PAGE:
Immune thrombocytopenia (ITP) is a complex and rare autoimmune disease characterized by reduced platelet counts (peripheral blood platelet count <100×109/L) that can lead to an increased bleeding risk (1,2). ITP may be a primary condition in the absence of other underlying causes or disorders, or it may be secondary, associated with or caused by other diseases such as an infection, an autoimmune disease, or malignancy (2). ITP can be further classified according to The International ITP Working Group (IWG) as newly diagnosed ITP (acute; up until 3 months), persistent ITP (lasting 3–12 months, more prevalent in children), chronic ITP (lasting >12 months, more prevalent in adult patients) (2-4). This classification is important because patients with newly diagnosed and persistent ITP have significantly higher remission rates than patients with chronic ITP (2,5-8). Therefore, physicians usually recommend a more rigorous treatment plan for patients with chronic ITP, which is more predominant in adult patients (2).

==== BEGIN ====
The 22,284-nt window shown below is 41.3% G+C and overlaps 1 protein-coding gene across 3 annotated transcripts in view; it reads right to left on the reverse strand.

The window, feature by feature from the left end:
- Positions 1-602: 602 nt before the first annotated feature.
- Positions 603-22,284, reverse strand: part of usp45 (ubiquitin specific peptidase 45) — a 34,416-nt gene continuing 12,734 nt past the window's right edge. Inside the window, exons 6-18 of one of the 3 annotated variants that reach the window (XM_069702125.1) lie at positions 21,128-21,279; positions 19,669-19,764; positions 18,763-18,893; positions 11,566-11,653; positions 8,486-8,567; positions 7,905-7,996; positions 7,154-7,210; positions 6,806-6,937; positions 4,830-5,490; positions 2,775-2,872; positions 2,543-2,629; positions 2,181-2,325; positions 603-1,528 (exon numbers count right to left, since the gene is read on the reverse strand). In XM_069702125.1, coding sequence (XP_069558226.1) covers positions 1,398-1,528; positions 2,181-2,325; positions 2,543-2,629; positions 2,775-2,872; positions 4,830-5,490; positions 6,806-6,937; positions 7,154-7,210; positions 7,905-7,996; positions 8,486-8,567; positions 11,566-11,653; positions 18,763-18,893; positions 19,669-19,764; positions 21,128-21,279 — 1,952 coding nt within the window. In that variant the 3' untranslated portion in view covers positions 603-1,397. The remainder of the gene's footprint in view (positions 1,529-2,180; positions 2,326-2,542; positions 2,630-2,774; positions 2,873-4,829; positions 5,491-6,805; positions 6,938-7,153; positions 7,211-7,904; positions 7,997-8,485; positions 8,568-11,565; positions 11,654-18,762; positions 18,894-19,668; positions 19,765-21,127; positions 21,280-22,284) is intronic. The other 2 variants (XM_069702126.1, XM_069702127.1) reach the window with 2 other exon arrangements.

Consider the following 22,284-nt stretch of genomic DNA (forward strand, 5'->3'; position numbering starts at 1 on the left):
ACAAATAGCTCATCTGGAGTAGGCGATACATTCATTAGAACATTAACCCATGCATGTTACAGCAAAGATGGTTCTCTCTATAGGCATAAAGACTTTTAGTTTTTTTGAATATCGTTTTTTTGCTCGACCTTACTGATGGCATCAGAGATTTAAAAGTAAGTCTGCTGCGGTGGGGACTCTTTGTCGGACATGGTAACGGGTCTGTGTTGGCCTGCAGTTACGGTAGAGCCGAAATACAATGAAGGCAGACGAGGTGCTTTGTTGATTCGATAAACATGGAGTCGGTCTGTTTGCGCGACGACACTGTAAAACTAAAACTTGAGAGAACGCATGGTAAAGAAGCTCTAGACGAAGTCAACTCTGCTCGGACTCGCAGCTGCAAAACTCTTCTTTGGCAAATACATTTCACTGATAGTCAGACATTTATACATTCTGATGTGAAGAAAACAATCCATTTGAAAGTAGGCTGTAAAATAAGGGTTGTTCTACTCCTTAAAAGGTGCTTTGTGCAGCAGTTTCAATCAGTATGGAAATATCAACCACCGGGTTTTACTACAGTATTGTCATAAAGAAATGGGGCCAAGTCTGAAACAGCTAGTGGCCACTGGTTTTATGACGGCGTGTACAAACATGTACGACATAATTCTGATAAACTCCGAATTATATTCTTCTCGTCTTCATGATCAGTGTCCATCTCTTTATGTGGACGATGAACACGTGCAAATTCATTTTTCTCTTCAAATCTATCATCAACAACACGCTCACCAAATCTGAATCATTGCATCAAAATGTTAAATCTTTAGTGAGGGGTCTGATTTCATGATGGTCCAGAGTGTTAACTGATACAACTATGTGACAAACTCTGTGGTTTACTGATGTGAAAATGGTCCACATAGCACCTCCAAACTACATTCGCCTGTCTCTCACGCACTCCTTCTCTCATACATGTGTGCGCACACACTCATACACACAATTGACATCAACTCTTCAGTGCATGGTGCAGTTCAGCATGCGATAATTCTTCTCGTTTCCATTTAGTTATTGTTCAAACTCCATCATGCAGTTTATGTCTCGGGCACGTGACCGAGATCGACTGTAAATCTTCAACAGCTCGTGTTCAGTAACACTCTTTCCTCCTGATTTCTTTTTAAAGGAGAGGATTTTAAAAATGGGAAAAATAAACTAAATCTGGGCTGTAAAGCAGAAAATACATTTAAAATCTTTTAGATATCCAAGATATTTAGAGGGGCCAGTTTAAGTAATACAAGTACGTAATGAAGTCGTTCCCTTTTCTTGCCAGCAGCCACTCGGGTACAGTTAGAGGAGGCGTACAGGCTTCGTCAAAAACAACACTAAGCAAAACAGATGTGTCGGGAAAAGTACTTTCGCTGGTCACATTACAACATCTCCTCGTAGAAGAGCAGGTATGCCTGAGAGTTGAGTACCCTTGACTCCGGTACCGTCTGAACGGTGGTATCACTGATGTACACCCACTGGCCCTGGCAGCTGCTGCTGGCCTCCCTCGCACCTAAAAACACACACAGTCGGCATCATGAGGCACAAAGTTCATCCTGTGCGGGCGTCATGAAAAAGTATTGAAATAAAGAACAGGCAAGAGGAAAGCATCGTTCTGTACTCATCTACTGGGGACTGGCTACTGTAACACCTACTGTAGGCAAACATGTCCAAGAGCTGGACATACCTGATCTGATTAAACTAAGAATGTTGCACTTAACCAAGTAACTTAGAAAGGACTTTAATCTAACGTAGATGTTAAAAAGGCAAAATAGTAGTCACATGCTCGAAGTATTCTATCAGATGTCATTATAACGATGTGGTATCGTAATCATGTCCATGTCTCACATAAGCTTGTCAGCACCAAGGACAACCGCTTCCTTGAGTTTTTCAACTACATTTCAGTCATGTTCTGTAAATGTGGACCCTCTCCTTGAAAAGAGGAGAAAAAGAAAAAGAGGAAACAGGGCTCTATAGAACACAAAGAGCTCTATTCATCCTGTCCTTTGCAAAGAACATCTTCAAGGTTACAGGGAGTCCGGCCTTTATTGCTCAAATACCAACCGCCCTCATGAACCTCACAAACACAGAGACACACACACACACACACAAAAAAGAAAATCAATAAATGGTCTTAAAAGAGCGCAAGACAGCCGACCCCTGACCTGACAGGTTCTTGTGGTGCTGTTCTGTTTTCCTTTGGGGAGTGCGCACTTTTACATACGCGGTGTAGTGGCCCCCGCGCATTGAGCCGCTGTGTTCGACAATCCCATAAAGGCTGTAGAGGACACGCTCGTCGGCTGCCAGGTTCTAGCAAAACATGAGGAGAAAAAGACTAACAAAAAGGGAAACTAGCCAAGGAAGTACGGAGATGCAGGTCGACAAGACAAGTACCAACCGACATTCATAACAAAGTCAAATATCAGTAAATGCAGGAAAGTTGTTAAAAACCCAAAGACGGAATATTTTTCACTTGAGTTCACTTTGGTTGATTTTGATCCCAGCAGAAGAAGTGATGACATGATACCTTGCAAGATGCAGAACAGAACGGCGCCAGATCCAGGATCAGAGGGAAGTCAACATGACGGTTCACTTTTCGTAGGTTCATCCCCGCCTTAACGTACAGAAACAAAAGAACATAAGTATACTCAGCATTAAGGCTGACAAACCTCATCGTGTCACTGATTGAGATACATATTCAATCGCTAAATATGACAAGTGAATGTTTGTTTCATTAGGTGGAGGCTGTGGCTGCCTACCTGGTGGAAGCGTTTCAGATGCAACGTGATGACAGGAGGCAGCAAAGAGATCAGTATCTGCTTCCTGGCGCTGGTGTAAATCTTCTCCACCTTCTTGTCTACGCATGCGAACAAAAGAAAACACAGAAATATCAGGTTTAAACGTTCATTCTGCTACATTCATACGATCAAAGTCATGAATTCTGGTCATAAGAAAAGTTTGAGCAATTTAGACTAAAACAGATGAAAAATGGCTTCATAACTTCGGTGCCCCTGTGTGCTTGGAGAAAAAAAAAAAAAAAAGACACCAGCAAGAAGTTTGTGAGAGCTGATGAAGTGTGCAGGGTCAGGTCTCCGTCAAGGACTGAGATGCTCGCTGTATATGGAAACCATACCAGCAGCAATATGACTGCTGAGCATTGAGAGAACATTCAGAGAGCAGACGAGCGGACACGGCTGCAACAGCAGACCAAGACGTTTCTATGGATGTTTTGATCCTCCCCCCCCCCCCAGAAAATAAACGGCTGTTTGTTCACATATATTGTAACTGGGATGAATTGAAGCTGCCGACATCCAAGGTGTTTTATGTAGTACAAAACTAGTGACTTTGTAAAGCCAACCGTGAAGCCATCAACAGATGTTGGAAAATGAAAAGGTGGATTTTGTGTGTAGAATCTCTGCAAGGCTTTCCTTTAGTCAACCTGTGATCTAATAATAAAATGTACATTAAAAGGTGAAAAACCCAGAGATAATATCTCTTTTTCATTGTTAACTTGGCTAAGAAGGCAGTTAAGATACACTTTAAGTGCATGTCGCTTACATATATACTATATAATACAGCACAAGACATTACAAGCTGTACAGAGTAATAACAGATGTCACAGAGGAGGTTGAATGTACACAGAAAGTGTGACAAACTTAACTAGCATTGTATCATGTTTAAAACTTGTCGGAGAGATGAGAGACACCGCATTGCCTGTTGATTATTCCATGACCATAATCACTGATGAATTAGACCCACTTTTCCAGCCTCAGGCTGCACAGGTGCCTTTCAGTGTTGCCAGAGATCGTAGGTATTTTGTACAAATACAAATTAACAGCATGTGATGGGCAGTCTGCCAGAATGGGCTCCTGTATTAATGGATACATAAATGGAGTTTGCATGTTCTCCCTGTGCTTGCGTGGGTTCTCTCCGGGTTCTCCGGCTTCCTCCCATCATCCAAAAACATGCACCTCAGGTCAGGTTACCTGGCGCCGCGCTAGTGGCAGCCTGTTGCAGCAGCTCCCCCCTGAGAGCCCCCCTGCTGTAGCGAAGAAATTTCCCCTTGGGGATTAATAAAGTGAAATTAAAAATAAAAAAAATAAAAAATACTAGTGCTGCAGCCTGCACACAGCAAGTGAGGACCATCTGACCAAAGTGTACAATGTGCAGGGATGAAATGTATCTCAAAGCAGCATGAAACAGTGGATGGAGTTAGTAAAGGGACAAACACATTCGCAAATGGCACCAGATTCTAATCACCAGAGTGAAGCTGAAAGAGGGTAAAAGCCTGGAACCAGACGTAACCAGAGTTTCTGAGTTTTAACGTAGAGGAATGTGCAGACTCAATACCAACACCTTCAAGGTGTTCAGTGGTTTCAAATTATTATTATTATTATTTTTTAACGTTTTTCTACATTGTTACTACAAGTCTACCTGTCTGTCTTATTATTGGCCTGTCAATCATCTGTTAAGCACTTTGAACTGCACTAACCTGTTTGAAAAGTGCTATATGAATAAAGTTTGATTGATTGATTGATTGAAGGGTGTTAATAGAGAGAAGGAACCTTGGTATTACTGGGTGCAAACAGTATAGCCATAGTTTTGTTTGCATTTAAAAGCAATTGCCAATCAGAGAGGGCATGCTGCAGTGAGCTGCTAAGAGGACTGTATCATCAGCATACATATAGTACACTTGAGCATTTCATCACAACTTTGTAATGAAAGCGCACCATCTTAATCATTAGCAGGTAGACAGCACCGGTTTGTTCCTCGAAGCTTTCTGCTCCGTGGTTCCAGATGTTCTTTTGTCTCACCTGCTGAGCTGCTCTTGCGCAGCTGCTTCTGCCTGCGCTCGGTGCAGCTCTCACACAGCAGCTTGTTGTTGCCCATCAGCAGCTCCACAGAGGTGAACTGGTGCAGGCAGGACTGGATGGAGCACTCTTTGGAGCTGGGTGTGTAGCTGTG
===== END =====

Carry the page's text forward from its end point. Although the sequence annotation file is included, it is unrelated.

Signs and symptoms, mainly hemorrhagic symptoms, are widely variable. While the predominant symptom is bleeding, and increased risk of bleeding poses the major clinical problem for ITP, bleeding symptoms may not always be present as the clinical presentation varies among ITP patients (2,5-10). Most of ITP patients are asymptomatic at presentation or show mild skin bruising and mucocutaneous bleeding (e.g., sporadic bruises or epistaxis), while only few patients present with severe, life-threatening bleeding, such as gastrointestinal bleeding and rarely, intracranial hemorrhage (4,11,12). Noteworthy, it has been shown that the risk of severe bleeding is not necessarily correlated with platelet counts unless the absolute platelet count is lower than 20×109/L, as other factors such as age, lifestyle and other clinical condition of the patient may play a role (12-17). Noteworthy, while there are similarities between children and adults with ITP, there is increased evidence that highlight several distinctive characteristic of adult ITP, such as higher rates of comorbidities and chronicity compared to children with ITP (18-20), and which can be valuable characteristics to further improve and personalize the diagnosis and treatment of this disease.